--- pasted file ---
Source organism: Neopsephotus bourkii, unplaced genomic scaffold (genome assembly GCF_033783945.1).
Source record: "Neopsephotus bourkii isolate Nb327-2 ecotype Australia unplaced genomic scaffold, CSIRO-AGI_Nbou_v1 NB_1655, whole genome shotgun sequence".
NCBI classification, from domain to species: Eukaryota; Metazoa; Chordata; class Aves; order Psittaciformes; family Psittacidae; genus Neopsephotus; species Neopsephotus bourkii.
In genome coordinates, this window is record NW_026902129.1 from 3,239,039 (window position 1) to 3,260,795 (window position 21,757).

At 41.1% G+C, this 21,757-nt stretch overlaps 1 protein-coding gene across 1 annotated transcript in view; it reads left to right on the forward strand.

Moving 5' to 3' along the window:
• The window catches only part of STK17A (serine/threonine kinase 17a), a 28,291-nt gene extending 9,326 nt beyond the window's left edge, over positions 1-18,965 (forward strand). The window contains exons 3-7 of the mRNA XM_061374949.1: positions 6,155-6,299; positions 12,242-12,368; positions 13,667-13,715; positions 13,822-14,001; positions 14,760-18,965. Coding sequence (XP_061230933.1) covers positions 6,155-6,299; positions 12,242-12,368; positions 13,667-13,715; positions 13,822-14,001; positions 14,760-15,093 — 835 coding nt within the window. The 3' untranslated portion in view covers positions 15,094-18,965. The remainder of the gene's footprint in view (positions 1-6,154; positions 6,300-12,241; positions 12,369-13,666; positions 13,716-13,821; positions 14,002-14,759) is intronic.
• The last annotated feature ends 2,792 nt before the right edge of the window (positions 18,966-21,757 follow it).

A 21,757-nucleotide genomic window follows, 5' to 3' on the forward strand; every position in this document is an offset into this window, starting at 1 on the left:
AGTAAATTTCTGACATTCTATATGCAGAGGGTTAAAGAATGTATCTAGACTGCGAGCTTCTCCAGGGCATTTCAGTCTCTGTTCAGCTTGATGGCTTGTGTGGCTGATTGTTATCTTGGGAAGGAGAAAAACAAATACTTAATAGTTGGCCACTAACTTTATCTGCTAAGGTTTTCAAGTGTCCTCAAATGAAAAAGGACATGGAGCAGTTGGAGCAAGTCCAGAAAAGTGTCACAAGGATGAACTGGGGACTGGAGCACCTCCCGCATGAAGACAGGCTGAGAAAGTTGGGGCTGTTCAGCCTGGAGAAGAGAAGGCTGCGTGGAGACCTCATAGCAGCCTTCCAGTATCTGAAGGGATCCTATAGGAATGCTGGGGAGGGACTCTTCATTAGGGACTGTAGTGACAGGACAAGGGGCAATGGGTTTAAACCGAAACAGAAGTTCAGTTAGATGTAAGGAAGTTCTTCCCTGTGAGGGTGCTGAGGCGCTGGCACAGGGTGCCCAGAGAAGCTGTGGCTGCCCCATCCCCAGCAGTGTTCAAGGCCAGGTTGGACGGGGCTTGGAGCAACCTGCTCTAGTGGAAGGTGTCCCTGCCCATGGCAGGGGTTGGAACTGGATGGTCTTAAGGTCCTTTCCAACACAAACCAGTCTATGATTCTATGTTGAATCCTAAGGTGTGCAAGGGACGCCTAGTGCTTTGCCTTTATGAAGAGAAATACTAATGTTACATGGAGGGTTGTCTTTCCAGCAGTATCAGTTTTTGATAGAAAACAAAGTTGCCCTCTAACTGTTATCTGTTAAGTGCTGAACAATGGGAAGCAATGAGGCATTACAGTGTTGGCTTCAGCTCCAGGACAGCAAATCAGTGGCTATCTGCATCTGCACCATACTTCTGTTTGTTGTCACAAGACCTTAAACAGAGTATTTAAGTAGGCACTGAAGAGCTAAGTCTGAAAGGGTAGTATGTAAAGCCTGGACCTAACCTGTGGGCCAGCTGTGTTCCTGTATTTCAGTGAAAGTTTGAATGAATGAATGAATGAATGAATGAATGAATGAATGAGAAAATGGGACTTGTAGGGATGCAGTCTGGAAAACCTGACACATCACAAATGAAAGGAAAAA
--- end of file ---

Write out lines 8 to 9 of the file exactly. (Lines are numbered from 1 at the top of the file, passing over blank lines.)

• The last annotated feature ends 2,792 nt before the right edge of the window (positions 18,966-21,757 follow it).

A 21,757-nucleotide genomic window follows, 5' to 3' on the forward strand; every position in this document is an offset into this window, starting at 1 on the left: